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General >> Discussion >> Acrobat in our solar system : comet 39P/Oterma
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Message started by frankuitaalst on 09/17/08 at 06:46:24

Title: Acrobat in our solar system : comet 39P/Oterma
Post by frankuitaalst on 09/17/08 at 06:46:24

The work of J Ross describes the Comet 39P/Oterma orbit as being a comet which changed its orbit quite dramatically after a close encounter with Jupiter .
This happened more than 40 years ago .
Ths comet was discovered in 1942.
Now the comet orbits in a 3:2 resonance outside Jupiters orbit , but some 45 years ago it was in a 2:3 resonace orbit in the inner solar system .
It must have passed through the L1 point of Jupiter towards the L2 point , ejecting him into the outer solar system in his present 3:2 resonance.  
The animation herunder shows 16 frames , each covering 10 years . Animation goes back in time .
(rotating frame to Jupiter )
The last picture is the total path of the comet over a period of 100 years from now in top view, sun centered .
As can be seen in the last pcture the comet must have changed its orbit even twice ( if the accurancy of the simulation allows this statement ) .

Title: Re: Acrobat in our solar system : comet 39P/Oterma
Post by frankuitaalst on 09/17/08 at 08:04:28

The next frames show the comets orbit , centered on Jupiter , at the time of closed approach.
Animation is this time forward in time .
The grey orbit depicts the orbit of Jupiters outerst biggest moon Callisto .
According to the timer on the screen the closest approach must have been january 1963.
L1 must be on the left , L2 on the right of Jupiter as the comet is heading towards the outer solar system.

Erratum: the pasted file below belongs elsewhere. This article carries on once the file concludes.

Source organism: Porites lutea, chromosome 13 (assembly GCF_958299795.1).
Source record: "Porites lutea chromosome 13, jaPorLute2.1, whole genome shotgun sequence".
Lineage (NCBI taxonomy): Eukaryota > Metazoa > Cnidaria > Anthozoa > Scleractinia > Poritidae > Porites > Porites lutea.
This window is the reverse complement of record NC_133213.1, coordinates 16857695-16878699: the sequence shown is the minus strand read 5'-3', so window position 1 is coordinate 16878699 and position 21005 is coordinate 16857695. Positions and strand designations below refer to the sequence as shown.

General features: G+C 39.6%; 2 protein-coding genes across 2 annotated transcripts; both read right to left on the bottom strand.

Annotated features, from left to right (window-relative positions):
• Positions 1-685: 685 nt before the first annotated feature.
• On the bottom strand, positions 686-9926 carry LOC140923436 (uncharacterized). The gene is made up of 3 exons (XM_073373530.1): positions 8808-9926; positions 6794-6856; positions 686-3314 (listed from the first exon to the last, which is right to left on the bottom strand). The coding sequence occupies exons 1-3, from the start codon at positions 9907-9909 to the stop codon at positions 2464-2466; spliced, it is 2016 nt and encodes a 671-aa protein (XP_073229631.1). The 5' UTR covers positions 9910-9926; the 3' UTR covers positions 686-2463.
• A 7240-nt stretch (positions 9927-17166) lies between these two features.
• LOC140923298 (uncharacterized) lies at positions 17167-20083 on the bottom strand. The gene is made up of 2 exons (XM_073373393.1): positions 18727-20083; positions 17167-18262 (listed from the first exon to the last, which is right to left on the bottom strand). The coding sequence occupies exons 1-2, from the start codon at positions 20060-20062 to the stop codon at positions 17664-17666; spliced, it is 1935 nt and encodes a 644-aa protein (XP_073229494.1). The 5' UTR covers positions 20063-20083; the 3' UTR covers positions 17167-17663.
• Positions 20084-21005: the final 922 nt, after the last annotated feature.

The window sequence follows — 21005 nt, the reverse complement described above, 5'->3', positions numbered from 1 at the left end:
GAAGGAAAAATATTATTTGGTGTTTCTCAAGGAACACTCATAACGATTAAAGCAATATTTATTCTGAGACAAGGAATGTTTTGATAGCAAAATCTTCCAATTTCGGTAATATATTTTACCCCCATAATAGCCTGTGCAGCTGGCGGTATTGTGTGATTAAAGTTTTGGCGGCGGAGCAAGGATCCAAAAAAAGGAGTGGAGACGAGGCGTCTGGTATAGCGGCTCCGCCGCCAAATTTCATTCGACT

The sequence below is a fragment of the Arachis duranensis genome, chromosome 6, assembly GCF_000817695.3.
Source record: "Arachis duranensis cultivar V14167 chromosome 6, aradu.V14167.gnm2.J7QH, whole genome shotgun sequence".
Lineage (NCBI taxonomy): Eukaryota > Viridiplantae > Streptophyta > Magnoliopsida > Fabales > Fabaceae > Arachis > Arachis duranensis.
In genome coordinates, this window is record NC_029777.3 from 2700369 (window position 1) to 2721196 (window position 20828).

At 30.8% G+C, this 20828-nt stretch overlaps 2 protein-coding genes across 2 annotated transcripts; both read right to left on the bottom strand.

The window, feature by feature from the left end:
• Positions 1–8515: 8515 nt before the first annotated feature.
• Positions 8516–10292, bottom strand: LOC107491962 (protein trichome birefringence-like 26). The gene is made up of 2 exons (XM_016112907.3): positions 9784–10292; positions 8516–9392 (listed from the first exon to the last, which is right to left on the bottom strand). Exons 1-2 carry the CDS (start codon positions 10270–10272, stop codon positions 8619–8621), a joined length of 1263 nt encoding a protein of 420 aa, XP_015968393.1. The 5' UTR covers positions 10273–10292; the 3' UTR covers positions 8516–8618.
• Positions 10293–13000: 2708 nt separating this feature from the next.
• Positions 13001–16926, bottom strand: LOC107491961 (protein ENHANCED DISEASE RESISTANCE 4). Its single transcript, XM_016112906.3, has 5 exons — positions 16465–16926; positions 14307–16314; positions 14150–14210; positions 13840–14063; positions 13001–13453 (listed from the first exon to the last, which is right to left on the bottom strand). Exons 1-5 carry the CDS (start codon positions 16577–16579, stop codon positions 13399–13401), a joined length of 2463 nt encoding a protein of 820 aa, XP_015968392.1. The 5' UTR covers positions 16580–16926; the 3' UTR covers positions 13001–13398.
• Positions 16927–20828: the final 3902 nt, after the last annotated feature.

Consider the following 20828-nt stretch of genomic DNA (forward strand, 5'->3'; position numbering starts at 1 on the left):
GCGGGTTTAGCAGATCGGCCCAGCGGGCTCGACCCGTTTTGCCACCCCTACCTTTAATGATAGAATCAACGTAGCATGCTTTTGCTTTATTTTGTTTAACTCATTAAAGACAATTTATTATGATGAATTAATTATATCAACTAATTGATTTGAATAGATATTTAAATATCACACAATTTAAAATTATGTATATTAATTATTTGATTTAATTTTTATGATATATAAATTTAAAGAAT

Title: Re: Acrobat in our solar system : comet 39P/Oterma
Post by frankuitaalst on 09/17/08 at 08:31:20

For those interested in the possiblities of orbit transfers using the Lagrangian Points  the above author S.Ross made a powerpoint presentatation which can be found here :
www.esm.vt.edu/~sdross/talks/surrey-apr22.ppt

Title: Re: Acrobat in our solar system : comet 39P/Oterma
Post by frankuitaalst on 09/17/08 at 14:29:55

From the viewpoint of the Sun the 1963 manouever must have looked as following :
Oterma approaches from  under , gets close to the L1 point ( if it was right on the L1 point it had to be just in front of Jupiter ) , gets to the L2 point and leaves to the left , meaning it moves slower than Jupiter as it is ejected in the "outer" solar solar system .
The white orbit is Callisto's orbit .  

Title: Acrobat in our solar system : comet 39P/Oterma
Post by frankuitaalst on 09/18/08 at 01:38:20

As Oterma is a comet and is currently residing between Saturn and Jupiter , where does it come from and how did it come here ? Has it taken the "highway" jumping from Neptune to Uranus to Saturn to Jupiter ...?
To find out I ran the simulations backwards and found that for a long time ( several thousands of years ) Oterma can have been in an moderate elliptical orbit between Jupiter and Saturn , its orbit crossing Jupiters and Saturn twice !
Of course such an orbit is unstable .
Some 6000 years ago Oterma meets Saturn very closely  and is ejected in a highly eccentric orbit bringing it far beyond Pluto and inside Jupiters orbit with period of about 200 years .
Of course such a simulation has the disadvantage of accumulating errors over time  but it shows a possible scenario .
Here's the evolution of its period related to Jupiters .

Title: Re: Acrobat in our solar system : comet 39P/Oterma
Post by frankuitaalst on 09/19/08 at 01:04:26

The slingshot in post #3 in anaglyph looks as following .
The comet approaches from the left , makes a 180 turn and leaves Jupiter towards the outer solar system .
Picture was generated with a PBasic postgenerator .

Title: Re: Acrobat in our solar system : comet 39P/Oterma
Post by Nexus on 09/20/08 at 14:27:02

It might have once been a Centaur.

Title: Re: Acrobat in our solar system : comet 39P/Oterma
Post by frankuitaalst on 09/21/08 at 03:18:46


Nexus wrote:
It might have once been a Centaur.

I think your statement is true .
http://en.wikipedia.org/wiki/Centaur_(planetoid)
Some centaurs are believed to have characteristics of comets.

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